Euromonitor analysts picked ten German food and drink launches from 2015 as the “most innovative.” At the top of the list is Knorr (Unilever) Dry Seasoning for Lasagna, which touts its “naturalness” and “fewer, simpler” ingredients. The product shows that the “natural” food claim is important in Germany. Second is a no-carb pasta substitute from The Netherlands (Konjac root noodles), an example of another trend: low-carb claims doubled from 2014 to 2015. Other innovations from Germany: a gluten-free snack drink made with quinoa and matcha tea; a cheese wheel (Leerdammer Schnittkäse) that claims “deli fresh” and “cut from the loaf;” and a low-calorie soft drink (Helga) based on freshwater microalgae chlorella.

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January 15, 2016, to February 01, 2016

Marketers Face Growing Consumer Efforts To Avoid Ads

Consumer packaged goods companies are trying to find ways of maximizing marketing efficiency when consumers are doing their best to avoid advertisements. For example, Unilever spends $7.7 billion on advertising worldwide and another $15 million to protect that investment by working with marketing-technology startups through its Foundry program. In the United States, the Great Recession and economic policy changes have battered the middle class, pushing more people into the lower class. Clorox shifted more than 40 percent of its media spending to digital marketing, which uses programmatic media, to serve most relevant ads to consumers. Also, marketers are putting their ad spending into media where ads are harder to avoid, such as sports and other live TV programs.

Unilever Receives Top-Employer Honors From China's Top Employers Institute

Unilever was named the number 1 employer in China by the Top Employers Institute. Unilever China, which has a number of initiatives aimed at meeting the challenges posed by the China market, has been implementing programs to always improve its HR strategies and policies. Its efforts to put people at the heart of its business has earned Top Employers Institute’s recognition, the company said.

Unilever Reports Strong Profit Growth In 2015

Unilever said its turnover rose 10 percent to €53.3 billion, including 5.9 percent in positive currency impact, in 2015, compared with the previous year. Underlying sales growth was 4.1 percent, with volume expanding 2.1 percent and price rising 1.9 percent. Underlying sales in emerging markets grew 7.1 percent, with volume 2.7 percent higher and price 4.3 percent up. Unilever reported core operating margin was at 14.8 percent, an increase of 30bps, while core operating profit was up 12 percent. Operating profit dropped 5.8 percent.

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January 01, 2016, to January 15, 2016

Coca-Cola Embroiled In Ethics Controversy Over Donations To Colorado Researcher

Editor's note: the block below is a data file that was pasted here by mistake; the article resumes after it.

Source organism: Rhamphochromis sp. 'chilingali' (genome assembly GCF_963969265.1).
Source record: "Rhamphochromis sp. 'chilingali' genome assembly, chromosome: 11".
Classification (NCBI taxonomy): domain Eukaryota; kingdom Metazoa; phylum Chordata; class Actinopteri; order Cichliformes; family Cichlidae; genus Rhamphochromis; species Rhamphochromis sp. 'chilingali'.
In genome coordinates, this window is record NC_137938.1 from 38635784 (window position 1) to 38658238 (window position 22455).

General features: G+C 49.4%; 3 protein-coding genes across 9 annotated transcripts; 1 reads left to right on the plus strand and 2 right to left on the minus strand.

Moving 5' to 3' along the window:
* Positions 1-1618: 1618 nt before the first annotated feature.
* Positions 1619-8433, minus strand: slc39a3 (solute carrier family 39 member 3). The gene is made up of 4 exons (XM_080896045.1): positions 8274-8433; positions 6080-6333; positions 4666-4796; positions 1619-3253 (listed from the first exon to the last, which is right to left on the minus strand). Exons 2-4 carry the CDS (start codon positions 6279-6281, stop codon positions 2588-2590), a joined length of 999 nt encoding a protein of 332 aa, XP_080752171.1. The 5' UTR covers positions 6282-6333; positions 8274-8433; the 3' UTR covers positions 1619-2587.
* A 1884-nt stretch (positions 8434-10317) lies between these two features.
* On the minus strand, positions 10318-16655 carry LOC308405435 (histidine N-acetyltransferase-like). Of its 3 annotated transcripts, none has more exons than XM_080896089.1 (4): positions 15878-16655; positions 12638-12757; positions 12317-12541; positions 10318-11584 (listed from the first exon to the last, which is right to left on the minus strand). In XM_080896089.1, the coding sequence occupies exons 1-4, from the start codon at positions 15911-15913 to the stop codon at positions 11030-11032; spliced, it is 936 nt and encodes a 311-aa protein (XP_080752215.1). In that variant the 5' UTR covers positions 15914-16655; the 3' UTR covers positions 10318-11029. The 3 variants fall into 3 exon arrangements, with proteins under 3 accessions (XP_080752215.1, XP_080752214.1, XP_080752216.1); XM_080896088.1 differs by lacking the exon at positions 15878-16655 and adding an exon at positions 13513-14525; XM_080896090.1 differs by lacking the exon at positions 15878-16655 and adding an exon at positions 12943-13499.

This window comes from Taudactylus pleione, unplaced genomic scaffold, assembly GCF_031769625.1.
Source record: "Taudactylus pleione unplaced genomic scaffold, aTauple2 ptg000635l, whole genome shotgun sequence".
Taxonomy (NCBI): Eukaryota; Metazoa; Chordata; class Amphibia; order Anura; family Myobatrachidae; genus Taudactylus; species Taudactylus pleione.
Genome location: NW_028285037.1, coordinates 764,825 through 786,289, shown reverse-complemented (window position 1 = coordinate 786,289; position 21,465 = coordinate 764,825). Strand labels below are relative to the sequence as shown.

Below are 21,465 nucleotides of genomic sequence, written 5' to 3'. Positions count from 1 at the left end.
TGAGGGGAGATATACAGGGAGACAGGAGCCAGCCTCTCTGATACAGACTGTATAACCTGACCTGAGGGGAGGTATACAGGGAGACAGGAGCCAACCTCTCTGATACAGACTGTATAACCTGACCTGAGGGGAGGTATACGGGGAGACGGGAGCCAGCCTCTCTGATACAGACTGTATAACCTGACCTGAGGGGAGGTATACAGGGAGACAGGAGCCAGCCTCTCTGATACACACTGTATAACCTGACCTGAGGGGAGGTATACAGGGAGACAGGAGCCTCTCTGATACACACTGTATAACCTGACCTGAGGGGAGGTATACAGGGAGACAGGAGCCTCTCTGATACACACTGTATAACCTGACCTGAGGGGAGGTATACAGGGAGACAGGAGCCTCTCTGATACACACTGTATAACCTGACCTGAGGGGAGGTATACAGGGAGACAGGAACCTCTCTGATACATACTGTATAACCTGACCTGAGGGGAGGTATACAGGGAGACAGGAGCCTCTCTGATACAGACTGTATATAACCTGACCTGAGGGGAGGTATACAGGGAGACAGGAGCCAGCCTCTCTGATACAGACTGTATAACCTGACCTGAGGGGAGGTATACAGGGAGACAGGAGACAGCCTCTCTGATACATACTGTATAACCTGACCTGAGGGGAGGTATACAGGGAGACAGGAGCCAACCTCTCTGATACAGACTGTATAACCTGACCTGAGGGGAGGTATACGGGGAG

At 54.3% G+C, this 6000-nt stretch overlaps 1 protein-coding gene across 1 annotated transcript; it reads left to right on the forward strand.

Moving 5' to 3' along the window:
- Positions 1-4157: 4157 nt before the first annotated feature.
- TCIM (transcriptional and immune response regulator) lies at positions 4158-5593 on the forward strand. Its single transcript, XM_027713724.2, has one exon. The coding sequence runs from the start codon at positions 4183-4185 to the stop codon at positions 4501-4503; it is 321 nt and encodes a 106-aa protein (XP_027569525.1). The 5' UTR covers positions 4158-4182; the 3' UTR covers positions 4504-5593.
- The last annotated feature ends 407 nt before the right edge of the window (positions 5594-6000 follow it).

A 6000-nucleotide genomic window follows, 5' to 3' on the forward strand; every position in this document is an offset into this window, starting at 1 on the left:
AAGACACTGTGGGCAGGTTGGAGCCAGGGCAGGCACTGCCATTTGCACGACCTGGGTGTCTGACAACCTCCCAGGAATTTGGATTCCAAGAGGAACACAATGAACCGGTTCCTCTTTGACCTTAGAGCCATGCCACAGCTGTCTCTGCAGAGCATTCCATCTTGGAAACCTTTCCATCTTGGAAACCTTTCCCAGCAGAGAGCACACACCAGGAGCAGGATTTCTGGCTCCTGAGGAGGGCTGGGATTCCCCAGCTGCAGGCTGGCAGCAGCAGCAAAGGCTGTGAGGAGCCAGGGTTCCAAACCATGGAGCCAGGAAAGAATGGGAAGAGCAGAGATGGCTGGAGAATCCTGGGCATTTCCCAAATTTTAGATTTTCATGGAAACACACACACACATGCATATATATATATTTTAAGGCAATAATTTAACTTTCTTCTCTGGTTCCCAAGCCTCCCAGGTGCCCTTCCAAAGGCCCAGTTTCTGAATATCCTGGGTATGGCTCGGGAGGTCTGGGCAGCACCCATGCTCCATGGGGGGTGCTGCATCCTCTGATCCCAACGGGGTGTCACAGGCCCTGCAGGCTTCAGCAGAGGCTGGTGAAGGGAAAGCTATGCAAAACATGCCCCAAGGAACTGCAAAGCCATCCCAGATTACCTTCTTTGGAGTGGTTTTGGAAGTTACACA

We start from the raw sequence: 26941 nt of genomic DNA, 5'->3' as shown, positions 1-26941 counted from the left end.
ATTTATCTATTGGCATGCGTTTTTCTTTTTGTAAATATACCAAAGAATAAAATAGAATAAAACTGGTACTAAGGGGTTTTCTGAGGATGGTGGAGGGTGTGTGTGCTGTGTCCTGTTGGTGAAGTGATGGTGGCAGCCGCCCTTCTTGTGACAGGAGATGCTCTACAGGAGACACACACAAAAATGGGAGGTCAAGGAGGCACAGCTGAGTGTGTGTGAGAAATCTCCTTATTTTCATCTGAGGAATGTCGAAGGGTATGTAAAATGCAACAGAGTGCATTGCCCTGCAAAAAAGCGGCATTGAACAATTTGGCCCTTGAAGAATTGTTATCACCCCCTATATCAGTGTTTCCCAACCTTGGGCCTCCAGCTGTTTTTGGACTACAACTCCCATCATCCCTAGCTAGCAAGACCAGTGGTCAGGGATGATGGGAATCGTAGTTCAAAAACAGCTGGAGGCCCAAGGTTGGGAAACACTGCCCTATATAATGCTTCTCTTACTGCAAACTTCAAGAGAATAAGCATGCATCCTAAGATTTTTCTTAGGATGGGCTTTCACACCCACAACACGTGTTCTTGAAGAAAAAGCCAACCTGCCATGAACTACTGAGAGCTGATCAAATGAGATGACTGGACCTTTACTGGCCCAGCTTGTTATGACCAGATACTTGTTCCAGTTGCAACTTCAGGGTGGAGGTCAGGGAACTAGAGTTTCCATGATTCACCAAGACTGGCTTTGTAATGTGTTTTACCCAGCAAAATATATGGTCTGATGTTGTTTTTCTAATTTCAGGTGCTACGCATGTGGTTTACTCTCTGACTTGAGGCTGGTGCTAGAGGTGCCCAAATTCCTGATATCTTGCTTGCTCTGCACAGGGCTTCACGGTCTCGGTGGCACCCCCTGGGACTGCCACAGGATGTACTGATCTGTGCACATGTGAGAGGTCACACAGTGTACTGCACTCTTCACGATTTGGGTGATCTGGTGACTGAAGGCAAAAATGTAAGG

Coca-Cola’s payments to a University of Colorado nutrition expert and teacher have come under scrutiny, Fortune magazine reports. The company has acknowledged paying James Hill, president of the now-defunct anti-obesity organization Global Energy Balance Network, $550,000. Coca-Cola told the Denver Post it paid Hill the money for “honoraria, travel, education activities, and research on weight management” before the organization was created. A Colorado ethicist said Coca-Cola’s donations were a big “red flag” and possibly a violation of a state law banning corporate funding of public employees. The company also donated $1 million to GEBN as start-up funding, and $1 million to the University of Colorado’s Anschutz Health and Wellness Center, which is directed by Hill. The university has since returned that donation.

Special K Backs Away From Dieting Message, Now Stresses Nutrition

J. Walter Thompson will continue the ad theme created by predecessor Leo Burnett for Special K cereal that emphasizes broad nutritional benefits for women rather than just weight loss. Sales of the brand have dropped off in recent years, and it became apparent to Kellogg’s that women wanted more than calorie counting. Still the biggest player in breakfast cereals, Kellogg’s nevertheless saw its share of the global market fall over the last five years from 30 percent to about 28 percent while PepsiCo and Post Holdings gained ground. Sales picked up last year when more freeze-dried strawberries were added to Special K, the company’s biggest brand, and the company got the message: “strong is the new skinny.”

PepsiCo To Market Doritos In India

PepsiCo is introducing the Doritos snack brand to the $1.3 billion Indian salty snacks market. It will be the third snack from PepsiCo in India after Lays and Kurkure. A PepsiCo spokesman said introducing Doritos is part of a “premiumization” strategy for its product portfolio that includes higher end varieties of Lays potato chips, Tropicana juices and the snack Kurkure. PepsiCo will begin domestic production of Doritos chips this year. Market watchers say PepsiCo still leads the Indian salty snacks market, but faces tough competition from local companies like Balaji Wafers and Haldiram's.

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December 15, 2015, to January 01, 2016

Kellogg Strengthens Greenhouse Gas Emissions Goals

Kellogg Company’s new greenhouse gas (GHG) emission targets will cut GHG by 65 percent across its operations by 2020, the company announced. The targets also call for suppliers to cut their GHG emissions by half within 35 years. Since 2008, Kellogg says, it has reduced GHG emissions from its manufacturing facilities by 12 percent. The new targets are an extension of the 2020 global sustainability goals set in August 2014. The overall goal of the targets, which are in accordance with “others in Paris,” is to reduce GHG emissions to “limit the Earth's temperature increase to two degrees Celsius."